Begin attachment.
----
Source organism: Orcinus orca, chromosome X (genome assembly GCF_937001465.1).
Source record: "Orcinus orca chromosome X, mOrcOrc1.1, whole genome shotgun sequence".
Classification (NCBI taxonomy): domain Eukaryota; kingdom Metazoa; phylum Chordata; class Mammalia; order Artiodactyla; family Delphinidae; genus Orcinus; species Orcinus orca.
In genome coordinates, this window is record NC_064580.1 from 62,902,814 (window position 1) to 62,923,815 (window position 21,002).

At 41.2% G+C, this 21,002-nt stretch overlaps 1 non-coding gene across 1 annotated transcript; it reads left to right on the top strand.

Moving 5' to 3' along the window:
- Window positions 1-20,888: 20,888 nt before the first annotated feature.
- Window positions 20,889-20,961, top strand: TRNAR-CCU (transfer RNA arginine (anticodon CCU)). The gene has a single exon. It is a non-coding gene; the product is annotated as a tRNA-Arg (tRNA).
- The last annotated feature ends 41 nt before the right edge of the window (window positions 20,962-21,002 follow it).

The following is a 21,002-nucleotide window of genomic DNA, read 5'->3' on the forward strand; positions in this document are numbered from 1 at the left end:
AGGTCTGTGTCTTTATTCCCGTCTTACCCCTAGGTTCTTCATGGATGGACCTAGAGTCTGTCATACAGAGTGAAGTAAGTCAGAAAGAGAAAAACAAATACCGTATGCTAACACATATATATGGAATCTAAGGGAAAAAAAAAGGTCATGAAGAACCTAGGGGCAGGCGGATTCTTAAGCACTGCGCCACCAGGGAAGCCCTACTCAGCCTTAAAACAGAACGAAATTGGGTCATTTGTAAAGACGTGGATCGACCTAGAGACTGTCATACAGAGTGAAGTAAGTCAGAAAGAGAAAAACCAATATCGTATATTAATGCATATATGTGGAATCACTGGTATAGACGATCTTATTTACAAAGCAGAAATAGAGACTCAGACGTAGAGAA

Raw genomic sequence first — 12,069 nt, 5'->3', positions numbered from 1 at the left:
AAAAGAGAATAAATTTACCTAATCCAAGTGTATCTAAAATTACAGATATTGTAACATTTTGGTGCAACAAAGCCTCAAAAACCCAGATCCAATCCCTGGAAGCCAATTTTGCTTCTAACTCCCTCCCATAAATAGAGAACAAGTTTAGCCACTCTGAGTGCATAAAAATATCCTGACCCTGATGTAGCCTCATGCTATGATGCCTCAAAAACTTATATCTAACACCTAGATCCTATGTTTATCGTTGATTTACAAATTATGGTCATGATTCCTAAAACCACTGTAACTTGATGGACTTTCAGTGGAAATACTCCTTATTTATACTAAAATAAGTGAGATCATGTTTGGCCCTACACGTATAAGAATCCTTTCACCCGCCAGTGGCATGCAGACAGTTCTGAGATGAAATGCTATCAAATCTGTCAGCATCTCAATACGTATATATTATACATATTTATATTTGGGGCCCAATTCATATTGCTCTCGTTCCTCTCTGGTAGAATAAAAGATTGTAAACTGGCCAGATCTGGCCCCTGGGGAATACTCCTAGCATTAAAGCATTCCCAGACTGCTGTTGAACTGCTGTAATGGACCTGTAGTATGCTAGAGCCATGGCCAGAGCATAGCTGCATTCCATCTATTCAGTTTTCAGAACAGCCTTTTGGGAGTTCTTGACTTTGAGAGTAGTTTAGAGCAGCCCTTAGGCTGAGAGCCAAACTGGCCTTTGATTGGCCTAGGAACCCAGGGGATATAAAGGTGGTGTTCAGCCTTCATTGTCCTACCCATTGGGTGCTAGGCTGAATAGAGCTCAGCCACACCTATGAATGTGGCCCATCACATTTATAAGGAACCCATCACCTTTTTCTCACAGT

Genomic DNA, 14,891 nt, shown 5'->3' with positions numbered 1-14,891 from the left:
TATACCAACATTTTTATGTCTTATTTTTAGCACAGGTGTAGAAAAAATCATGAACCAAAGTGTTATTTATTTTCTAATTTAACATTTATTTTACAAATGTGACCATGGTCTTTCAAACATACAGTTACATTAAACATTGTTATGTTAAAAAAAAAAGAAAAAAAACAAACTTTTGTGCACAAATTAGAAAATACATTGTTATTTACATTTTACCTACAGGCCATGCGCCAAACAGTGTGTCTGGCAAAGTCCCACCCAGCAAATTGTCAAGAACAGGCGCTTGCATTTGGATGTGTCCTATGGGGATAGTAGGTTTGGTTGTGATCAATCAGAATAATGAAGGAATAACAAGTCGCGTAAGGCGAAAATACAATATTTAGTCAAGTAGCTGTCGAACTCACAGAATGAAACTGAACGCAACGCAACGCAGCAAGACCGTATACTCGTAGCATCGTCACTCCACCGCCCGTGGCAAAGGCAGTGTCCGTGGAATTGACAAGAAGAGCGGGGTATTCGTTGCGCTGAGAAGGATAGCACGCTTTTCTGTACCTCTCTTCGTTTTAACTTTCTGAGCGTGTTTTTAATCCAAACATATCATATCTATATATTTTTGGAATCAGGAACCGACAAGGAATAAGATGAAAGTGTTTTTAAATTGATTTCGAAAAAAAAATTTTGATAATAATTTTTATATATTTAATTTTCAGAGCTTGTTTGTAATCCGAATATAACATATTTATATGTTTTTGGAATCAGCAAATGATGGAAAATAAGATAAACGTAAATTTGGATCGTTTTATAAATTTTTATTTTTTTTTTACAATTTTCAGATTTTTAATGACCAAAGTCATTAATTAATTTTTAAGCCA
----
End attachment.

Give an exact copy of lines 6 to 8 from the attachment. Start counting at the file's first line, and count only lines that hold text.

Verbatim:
Moving 5' to 3' along the window:
- Window positions 1-20,888: 20,888 nt before the first annotated feature.
- Window positions 20,889-20,961, top strand: TRNAR-CCU (transfer RNA arginine (anticodon CCU)). The gene has a single exon. It is a non-coding gene; the product is annotated as a tRNA-Arg (tRNA).